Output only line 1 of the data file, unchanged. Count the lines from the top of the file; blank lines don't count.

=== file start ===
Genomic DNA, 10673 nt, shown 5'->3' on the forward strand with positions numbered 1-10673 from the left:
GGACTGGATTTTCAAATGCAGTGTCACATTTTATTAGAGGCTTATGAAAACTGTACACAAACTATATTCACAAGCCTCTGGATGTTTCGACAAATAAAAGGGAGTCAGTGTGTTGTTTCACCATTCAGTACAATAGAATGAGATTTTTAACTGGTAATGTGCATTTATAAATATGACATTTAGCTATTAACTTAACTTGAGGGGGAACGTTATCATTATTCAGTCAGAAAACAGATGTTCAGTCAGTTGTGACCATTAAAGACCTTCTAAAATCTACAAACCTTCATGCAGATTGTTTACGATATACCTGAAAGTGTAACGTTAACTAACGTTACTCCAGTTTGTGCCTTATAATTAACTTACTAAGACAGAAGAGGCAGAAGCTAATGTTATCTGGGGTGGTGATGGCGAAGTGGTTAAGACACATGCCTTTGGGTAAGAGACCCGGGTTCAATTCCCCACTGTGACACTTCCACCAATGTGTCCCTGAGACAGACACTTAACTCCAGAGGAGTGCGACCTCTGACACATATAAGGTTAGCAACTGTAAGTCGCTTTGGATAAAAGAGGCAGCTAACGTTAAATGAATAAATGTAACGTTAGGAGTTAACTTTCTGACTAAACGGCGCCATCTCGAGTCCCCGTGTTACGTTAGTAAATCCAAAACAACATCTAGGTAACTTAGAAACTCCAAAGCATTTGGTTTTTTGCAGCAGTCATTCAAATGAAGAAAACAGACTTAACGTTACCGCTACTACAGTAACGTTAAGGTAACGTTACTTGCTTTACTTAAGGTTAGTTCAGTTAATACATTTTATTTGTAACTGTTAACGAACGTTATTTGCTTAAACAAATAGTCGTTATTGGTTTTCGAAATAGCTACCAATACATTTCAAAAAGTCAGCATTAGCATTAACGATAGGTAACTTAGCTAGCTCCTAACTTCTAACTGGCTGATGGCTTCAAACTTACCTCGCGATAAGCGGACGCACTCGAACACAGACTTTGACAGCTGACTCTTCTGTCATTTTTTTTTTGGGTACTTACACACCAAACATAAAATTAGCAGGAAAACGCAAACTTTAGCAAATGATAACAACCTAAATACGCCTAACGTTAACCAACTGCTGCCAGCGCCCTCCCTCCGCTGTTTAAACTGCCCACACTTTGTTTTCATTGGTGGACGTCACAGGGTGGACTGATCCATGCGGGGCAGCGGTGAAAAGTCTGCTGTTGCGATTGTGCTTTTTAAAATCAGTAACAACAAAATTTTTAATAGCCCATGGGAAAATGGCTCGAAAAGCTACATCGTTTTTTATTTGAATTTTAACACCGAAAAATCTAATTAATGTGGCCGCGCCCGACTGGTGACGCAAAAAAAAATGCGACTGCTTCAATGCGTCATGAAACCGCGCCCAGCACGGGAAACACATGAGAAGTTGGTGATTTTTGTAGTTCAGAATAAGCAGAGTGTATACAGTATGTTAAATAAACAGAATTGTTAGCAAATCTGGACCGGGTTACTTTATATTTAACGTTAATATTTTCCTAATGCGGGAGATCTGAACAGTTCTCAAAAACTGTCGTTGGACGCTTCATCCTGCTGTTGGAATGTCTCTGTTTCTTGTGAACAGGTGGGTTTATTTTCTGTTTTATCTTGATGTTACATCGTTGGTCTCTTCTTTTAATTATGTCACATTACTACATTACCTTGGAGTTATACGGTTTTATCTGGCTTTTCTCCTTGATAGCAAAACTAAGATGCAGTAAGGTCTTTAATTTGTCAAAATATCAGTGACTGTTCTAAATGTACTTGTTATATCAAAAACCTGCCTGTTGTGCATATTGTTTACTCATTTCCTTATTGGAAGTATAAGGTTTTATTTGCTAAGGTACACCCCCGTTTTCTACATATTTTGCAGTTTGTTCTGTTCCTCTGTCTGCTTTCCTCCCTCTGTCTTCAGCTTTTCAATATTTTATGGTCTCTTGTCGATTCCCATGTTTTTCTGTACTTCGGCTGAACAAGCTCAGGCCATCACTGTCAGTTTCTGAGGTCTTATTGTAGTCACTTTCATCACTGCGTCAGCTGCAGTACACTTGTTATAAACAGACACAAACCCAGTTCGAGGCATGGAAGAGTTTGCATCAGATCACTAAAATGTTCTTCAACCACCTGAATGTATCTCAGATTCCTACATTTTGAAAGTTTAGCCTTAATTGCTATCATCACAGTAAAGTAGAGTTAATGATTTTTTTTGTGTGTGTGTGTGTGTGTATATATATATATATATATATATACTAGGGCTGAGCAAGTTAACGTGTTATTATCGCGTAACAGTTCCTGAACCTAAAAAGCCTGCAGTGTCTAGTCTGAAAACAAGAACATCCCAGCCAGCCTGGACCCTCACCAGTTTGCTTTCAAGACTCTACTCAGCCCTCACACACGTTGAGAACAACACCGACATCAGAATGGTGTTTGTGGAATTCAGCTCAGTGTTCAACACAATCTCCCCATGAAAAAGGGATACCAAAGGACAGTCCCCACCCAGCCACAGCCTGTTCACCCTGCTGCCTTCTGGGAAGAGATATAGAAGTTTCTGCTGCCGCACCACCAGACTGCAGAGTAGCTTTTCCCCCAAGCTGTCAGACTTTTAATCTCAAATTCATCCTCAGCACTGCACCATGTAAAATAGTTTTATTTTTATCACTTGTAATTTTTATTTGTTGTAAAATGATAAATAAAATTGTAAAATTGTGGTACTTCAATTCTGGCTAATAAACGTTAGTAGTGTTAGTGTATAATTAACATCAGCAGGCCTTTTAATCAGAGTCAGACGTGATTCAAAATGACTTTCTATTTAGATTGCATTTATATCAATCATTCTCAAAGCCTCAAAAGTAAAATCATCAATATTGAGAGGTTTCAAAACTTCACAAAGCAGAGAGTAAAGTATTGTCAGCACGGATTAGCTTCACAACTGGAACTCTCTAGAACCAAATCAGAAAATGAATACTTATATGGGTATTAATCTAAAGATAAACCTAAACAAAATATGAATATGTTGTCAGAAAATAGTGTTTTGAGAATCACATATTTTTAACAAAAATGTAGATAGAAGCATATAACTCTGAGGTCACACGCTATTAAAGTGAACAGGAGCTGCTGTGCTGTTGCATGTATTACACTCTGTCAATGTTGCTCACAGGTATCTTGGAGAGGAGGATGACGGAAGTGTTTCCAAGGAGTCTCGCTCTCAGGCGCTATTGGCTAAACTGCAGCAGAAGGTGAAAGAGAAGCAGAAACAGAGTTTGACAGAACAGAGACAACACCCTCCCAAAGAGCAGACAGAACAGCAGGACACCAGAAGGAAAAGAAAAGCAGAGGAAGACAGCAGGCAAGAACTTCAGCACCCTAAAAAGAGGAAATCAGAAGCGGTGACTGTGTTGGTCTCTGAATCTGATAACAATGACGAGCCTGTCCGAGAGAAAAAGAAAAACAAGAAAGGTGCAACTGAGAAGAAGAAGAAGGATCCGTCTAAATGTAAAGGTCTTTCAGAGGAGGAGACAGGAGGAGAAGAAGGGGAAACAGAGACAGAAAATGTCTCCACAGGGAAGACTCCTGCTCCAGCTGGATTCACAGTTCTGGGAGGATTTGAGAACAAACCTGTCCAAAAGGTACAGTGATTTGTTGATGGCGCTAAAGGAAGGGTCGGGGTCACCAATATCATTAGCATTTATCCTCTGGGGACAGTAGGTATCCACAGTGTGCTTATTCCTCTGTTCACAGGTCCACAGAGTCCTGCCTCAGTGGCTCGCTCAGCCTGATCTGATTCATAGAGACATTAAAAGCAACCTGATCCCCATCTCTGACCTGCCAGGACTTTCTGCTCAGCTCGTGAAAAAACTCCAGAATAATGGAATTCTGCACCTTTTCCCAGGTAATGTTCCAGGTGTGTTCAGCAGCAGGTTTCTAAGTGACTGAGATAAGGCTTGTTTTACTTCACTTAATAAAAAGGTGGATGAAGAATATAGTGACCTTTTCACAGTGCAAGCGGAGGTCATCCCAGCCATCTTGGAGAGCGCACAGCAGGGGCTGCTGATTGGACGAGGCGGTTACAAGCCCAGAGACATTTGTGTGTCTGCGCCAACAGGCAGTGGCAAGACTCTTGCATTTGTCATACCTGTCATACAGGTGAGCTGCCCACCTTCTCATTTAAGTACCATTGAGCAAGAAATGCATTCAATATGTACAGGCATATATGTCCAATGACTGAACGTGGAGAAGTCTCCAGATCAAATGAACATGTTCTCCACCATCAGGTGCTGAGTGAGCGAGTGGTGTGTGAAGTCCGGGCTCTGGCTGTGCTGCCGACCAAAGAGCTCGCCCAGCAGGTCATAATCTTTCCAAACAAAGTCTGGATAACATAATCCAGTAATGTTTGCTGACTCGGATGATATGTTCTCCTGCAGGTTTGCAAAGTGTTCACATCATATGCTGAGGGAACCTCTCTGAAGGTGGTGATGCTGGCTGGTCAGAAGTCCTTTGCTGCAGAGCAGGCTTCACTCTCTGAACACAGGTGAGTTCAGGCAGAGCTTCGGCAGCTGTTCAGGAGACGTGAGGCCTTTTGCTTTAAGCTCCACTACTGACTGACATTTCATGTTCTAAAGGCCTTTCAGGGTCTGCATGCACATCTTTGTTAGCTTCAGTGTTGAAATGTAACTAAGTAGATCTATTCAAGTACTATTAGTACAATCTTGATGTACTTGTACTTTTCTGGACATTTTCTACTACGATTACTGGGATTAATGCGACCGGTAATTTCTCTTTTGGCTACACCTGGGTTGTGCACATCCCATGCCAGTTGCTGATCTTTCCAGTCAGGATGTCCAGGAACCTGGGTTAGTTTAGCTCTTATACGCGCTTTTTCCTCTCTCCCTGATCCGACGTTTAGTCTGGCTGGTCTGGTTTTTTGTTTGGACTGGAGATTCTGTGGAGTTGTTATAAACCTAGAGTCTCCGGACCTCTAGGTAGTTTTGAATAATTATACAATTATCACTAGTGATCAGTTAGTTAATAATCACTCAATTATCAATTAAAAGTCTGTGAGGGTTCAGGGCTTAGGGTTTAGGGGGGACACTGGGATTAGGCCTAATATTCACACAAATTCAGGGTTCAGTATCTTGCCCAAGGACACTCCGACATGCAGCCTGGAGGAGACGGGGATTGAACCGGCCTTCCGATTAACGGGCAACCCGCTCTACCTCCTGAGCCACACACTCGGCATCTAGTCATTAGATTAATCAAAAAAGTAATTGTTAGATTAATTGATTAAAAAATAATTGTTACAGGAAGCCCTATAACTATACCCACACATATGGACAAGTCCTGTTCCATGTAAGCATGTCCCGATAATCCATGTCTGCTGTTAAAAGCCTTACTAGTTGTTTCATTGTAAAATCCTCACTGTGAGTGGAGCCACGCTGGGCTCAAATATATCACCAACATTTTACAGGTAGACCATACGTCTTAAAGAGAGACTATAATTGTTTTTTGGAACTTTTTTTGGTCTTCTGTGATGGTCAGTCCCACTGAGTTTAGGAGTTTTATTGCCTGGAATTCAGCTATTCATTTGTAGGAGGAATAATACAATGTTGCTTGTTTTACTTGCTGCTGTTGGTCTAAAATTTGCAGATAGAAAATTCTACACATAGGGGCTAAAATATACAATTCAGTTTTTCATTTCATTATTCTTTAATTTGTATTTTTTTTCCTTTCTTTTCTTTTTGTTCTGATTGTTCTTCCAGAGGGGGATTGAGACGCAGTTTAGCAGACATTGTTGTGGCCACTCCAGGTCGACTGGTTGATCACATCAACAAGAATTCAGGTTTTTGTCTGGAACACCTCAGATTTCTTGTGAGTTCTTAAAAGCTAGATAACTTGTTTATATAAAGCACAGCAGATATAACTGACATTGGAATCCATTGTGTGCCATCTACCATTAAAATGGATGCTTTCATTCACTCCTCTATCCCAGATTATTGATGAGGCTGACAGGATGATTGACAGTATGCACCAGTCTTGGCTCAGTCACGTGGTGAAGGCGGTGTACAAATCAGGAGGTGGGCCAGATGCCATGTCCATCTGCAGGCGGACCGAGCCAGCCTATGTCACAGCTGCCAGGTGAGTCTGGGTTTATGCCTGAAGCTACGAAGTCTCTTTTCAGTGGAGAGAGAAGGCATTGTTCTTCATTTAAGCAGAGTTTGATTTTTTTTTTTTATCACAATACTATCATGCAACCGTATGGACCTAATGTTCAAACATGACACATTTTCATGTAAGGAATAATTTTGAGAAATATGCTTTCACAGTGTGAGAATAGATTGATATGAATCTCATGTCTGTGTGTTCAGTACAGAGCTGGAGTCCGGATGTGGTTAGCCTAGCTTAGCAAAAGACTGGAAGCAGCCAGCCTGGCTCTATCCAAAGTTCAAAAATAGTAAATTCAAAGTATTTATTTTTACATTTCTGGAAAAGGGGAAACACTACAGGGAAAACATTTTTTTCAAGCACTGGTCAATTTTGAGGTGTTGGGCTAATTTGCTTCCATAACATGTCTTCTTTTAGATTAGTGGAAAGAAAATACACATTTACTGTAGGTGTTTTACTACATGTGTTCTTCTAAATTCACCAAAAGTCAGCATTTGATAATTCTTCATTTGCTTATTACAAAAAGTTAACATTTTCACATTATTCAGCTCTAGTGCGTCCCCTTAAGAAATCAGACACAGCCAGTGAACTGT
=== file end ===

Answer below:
Genomic DNA, 10673 nt, shown 5'->3' on the forward strand with positions numbered 1-10673 from the left: